Methods and Results
IP3R function was determined in human left ventricular (LV) myocytes and this analysis was integrated with assays in mouse myocytes to identify the mechanisms by which IP3Rs influence the electrical and mechanical properties of the myocardium. We report that IP3Rs are expressed and operative in human LV myocytes. Following GPCR activation, Ca2+ mobilized from the sarcoplasmic reticulum via IP3Rs contributes to the decrease in resting membrane potential, prolongation of the action-potential, and occurrence of early after-depolarizations. Ca2+ transient amplitude and cell shortening are enhanced, and extra-systolic and dysregulated Ca2+ elevations and contractions become apparent. These alterations in the electromechanical behavior of human cardiomyocytes are coupled with increased isometric twitch of the myocardium and arrhythmic events, suggesting that GPCR activation provide inotropic reserve, which is hampered by electrical instability and contractile abnormalities. Additionally, our findings support the notion that increases in Ca2+ load by IP3Rs promote Ca2+ extrusion by forward mode Na+/Ca2+ exchange, an important mechanism of arrhythmic events.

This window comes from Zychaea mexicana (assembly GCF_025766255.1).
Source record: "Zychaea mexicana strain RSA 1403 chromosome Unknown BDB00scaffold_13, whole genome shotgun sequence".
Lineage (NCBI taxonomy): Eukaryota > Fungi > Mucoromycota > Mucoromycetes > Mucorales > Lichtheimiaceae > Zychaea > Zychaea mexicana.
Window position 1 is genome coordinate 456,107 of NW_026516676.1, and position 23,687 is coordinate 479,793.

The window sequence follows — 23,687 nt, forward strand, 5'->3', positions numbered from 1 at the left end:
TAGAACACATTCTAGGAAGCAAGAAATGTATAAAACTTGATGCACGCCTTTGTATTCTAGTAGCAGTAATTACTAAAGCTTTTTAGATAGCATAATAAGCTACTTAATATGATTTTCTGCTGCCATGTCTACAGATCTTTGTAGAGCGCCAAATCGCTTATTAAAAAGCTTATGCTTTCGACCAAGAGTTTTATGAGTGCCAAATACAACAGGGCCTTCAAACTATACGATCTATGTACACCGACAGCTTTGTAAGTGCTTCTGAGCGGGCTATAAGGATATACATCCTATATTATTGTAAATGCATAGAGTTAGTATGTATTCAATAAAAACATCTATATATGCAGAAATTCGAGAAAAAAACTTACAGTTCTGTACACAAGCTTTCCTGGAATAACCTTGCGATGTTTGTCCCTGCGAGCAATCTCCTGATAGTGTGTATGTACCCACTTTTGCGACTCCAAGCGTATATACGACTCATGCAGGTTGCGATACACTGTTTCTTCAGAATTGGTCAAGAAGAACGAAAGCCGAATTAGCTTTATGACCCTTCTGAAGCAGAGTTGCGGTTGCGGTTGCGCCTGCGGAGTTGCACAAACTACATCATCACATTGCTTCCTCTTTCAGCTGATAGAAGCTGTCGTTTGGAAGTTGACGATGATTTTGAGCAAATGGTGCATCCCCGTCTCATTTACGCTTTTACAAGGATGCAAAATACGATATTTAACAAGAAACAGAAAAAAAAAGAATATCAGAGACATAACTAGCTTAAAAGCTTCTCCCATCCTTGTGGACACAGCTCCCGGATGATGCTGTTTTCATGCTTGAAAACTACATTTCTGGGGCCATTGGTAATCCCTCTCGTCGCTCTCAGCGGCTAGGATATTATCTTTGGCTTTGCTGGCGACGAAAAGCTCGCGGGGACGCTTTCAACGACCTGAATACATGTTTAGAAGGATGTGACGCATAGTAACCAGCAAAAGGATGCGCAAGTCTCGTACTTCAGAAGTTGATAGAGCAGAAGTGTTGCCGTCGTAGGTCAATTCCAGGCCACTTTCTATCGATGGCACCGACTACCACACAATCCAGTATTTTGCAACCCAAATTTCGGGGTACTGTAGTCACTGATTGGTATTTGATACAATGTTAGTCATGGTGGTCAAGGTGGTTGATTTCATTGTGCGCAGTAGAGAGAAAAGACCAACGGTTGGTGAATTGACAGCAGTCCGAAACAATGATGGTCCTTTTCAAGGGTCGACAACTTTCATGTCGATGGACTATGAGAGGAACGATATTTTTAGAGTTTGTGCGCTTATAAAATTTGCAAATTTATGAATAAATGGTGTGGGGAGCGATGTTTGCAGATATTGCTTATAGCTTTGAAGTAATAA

Conclusions
Thus, the GPCR/IP3R axis modulates the electromechanical properties of the human myocardium and its propensity to develop arrhythmias.
doi:10.1161/CIRCULATIONAHA.113.002764
PMCID: PMC3873649  PMID: 23983250
LV Human Myocytes; Calcium; IP3R; Arrhythmia
3.  Growth Properties of Cardiac Stem Cells Are a Novel Biomarker of Patients' Outcome After Coronary Bypass Surgery 
Circulation  2013;129(2):157-172.
Background
The efficacy of bypass surgery in patients with ischemic cardiomyopathy is not easily predictable; preoperative clinical conditions may be similar, but the outcome may differ significantly. We hypothesized that the growth reserve of cardiac stem cells (CSCs) and circulating cytokines promoting CSC activation are critical determinants of ventricular remodeling in this patient population.
Methods and Results